Boutelle says SlideShare continues to see growing engagement, and expects the HTML5 platform to increase usage as well. He explains that HTML5 made sense because the company wanted a lightweight experience for users and wanted documents, fonts, and more to look the same on various browser types. As we mentioned above, this is SlideShare’s first mobile presence and currently the startup doesn’t have any plans to expand to native apps. “We’re doubling down on HTML5 and making this better and bette so it works for everybody,” says Boutelle.

And, yes, even Facebook has been talking recently about how they are looking to HTML5 to avoid having to develop and maintain four different code bases across their desktop and various mobile platforms.

HTML5 is probably the way that we should have done it. This is the way we get to do it now because HTML5 has changed so much under our feet. The initial attempt at building a hybrid application, there were certain things in HTML5 that weren’t ready yet and we said forget it, we are going to keep moving forward. The initial attempt to defer certain things to native rendering and native handling that really could be better handled by something like HTML5 and with in-browser technology – device access, good native frameworks and application and display code.

With all of this movement in the industry, why are corporate developers largely ignoring HTML5? The same changes that exist in the consumer markets are already starting to appear inside the corporate firewall – tablet and mobile interactions with corporate systems. Additionally, customers are going to start expecting, if not demanding, that corporate web sites look and behave in a responsive way regardless of what device they are using to access them. These pressures are going to force a change in development toolkits and approaches for businesses to stay competitive and relevant.

According to this post there is going to be a 13 part update to the original Cosmos TV show that featured Carl Sagan. And, in my opinion, they picked the perfect host: Neil deGrasse Tyson. Mr Tyson is extremely intelligent, articulate and engaging when speaking about science (or most anything, come to think of it). I am sure they will do a much better job with the CGI than what was possible with the tech available in the early days of blue screens and video.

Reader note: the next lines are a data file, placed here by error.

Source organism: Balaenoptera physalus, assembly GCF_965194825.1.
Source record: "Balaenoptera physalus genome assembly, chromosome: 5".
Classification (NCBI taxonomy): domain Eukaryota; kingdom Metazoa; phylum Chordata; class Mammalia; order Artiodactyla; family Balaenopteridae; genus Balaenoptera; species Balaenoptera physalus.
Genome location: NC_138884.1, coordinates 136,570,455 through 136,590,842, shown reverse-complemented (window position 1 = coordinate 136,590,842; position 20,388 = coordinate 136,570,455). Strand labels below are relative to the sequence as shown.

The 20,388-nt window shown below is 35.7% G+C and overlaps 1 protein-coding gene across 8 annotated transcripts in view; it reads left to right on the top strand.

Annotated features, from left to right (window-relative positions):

I thoroughly enjoyed the original when I was growing up and snagged the series when it because available on DVD. My daughter is even a bit of a fan.

The only downside to this is having to wait until 2013 to see the new show.

I was a little surprised to see Cincinnati ranked so high as it is in some ways such a backwater in other regards. Still, it is good to see the city get even an occasional positive mention. I have certainly been doing my small part in the last 10 years to contribute to Cincy online presence.

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In my local and online shopping, I prefer to give my hard earned cash to a smaller outfit that offers a good (or in some cases superior) product and many times a much better shopping experience. However, of late, I have had two consumer experiences that lead me to believe that small online retailers don’t understand the importance of customer service (or customer relations).

First up in Inventory Magazine (and their related shop). With only two issues in circulation, Inventory is a fantastic magazine: interesting articles, well presented and sustainably produced. No quarrels there.

I decided to splash out and buy one of their bespoke store brand shirts albeit at a bit of a premium price. A little over a week later the shirt arrives. It looks as if it has been unceremoniously stuffed into a folded up shopping bag and a shipping label applied to the outside. A cursory inspection of the shirt shows that it has several obvious defects in the material and craftsmanship (slubs in the fabric, loose buttons, untrimmed threads). Basically, reminds me of the sort of thing you would see on the rack at as a ‘second’ at TJ Maxx. Clearly the item hadn’t been inspected at all before plunked into the bag and sent of to me, the customer. I am justifiably more than a little disappointed in the item I received so I sent off an email to Inventory. Several days go by with no response. So I send another. Still no response. I direct message them on Twitter (where they are fairly active so I know someone is on the other end of the line). Again nothing. At this point, my thought is ‘what the hell?’ – they have had every opportunity to a) respond b) make the situation right. Instead they have chosen to do nothing. Buyer beware when purchasing from Inventory Magazine’s online shop.